Sir Stelios Haji-Ioannou has opened fire with a new round of PR in letter format. Made public, it’s an open invitation to all of the airlines multiple shareholders to rebel and agree with him, forcing easyJet’s hand.
In a statement released by Sir Stelios today (April 6) he said:
My main objective is to terminate the £4.5bn contract between Easyjet and Airbus for 107 additional useless aircraft. That is the only way to preserve the value for all shareholders and all the bondholders too.
Easyjet’s market value (all the shares), is hovering around £2 billion. The Haji-Ioannou family owns about 34 per cent of the shares, wit the other 66 per cent held amongst many individual shareholders and various pension funds paying out pensions.
I will now seek to enlist support of these other shareholders in terminating the Airbus contract.
The net book value of the assets of Easyjet (net of liabilities) was £3 billion as at 30 September 2019. Even allowing for trading losses during the current grounding there are still many good assets inside Easyjet and we must not allow the current directors to squander our assets by paying Airbus for these unwanted new planes.
Easyjet has also borrowed c£1.3 billion from bondholders (pension fund money again) that will need to be repaid in full over the next 2-5 years. Today these bonds are trading at 20-30 per cent discount to their original value. This means the market feels that Easyjet may become insolvent in that timeframe, all whilst paying Airbus c £1.35 billion for new aircraft in the next few months (the same value as all the bonds outstanding today).
Sir Stelios said that the prediction for running out of money around August:
“is based on the optimistic forecast published by the house stockbroker of easyJet (Neil Glynn at Credit Suisse on April 2, 2020) showing a cash short fall (negative balance) of £164m by September 2020”.
He added that the forecast was based on “wildly optimistic assumptions that the Easyjet fleet will return to the skies in June, bringing in profitable revenues of £1.5bn in the summer months” – something which Sir Stelios referred to as “pure fantasy”.
It must be noted that almost every country in Europe has now closed its borders to foreigners. Nobody really knows when they will open again. And even then, nobody believes that people will be willing to undertake foreign travel in such large number by June 20.
Fear has now taken over human behaviour when it comes to any form of foreign travel. Each country will want to keep others out for much longer than the date that their own local national lockdown ends. I think that Easyjet at the end of national lockdowns will feel more like a start-up trying to find a few profitable routes for a few aircraft at a time. How many Brits will want to fly to northern Italy or Spain on holiday this June? Not many I think.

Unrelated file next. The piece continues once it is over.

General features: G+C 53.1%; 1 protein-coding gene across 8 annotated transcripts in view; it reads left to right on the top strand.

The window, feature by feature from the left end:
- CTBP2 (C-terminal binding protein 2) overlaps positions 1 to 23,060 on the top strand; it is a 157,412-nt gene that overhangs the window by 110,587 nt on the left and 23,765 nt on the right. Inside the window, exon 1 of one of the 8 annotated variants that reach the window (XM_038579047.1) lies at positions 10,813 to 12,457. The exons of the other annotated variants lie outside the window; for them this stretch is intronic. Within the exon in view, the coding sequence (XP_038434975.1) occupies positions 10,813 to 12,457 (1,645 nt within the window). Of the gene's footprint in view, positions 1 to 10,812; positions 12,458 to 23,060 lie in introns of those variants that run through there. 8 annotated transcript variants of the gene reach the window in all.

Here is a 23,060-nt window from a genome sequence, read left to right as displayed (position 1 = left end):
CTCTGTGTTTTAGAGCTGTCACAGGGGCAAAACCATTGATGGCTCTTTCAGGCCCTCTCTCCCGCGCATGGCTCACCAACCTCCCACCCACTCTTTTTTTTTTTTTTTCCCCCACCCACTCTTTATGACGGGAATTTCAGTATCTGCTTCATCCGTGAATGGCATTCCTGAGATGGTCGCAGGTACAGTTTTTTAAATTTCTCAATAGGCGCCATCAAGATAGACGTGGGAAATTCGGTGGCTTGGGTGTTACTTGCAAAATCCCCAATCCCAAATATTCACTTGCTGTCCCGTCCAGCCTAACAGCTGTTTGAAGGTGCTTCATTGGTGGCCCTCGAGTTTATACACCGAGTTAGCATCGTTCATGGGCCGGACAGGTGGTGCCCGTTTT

Sir Stelios said he was calling for two directors to be removed from the Easyjet board, including Chief Financial Officer Andrew Findlay.
If Easyjet terminates the Airbus contract, then it does not need loans from the UK taxpayer and it has the best chance to survive and thrive in the future with some injection of additional equity provided for by the markets (pari passu to the existing shareholders).
But if Easyjet stumbles along whilst taking UK taxpayers money as loans only to pass it on to Airbus, it will have to raise fresh equity anyway in the next 3-6 months – reducing the value of our current shareholdings to close to zero. In any event no rational investor would be buying new shares in Easyjet if the money will be used by easyJet to pay £4.5bn to Airbus for new planes it simply does not need. I will certainly not be throwing good money after bad. For the avoidance of doubt, I will not inject any fresh equity in Easyjet whilst the Airbus liability is in place.”
The bold is mine, because this is the crucial part of the letter. The rest is justification and persuasion, the fact he is making it quite clear he is prepared to let the airline sink if its allowed to carry on (and it cannot raise money from its shareholders unless 70% agree – he owns 34% so the most they can do without him is 66%),
Now while he might imply he would let it drown – he can afford for it to vanish after all, and still will be sitting on the fortune he’s made from it, I don’t think he’d go that far.
This is more about getting the company to renegotiate with Airbus, to put off the obligations to take delivery, because in the end it will need new aircraft, it will have to move forward, just not now and not in such a big way. LCC’s work on keeping maintenance costs low, and they do that by buying new aircraft with minimal service requirements . LCC’s have been the driving force behind aircraft like the 737MAX and the A320Neo.
So in the end a compromise may well be reached, but it won’t be easy, and it will depend on what the other big shareholders – the pension funds especially, decided to do. They have to pay pensions monthly from funds they receive from profits on stock holdings, and they need to constantly invest to maintain those payments. Sir Stelios is often regarded these days a a troublemaker – even if he does have a valid point.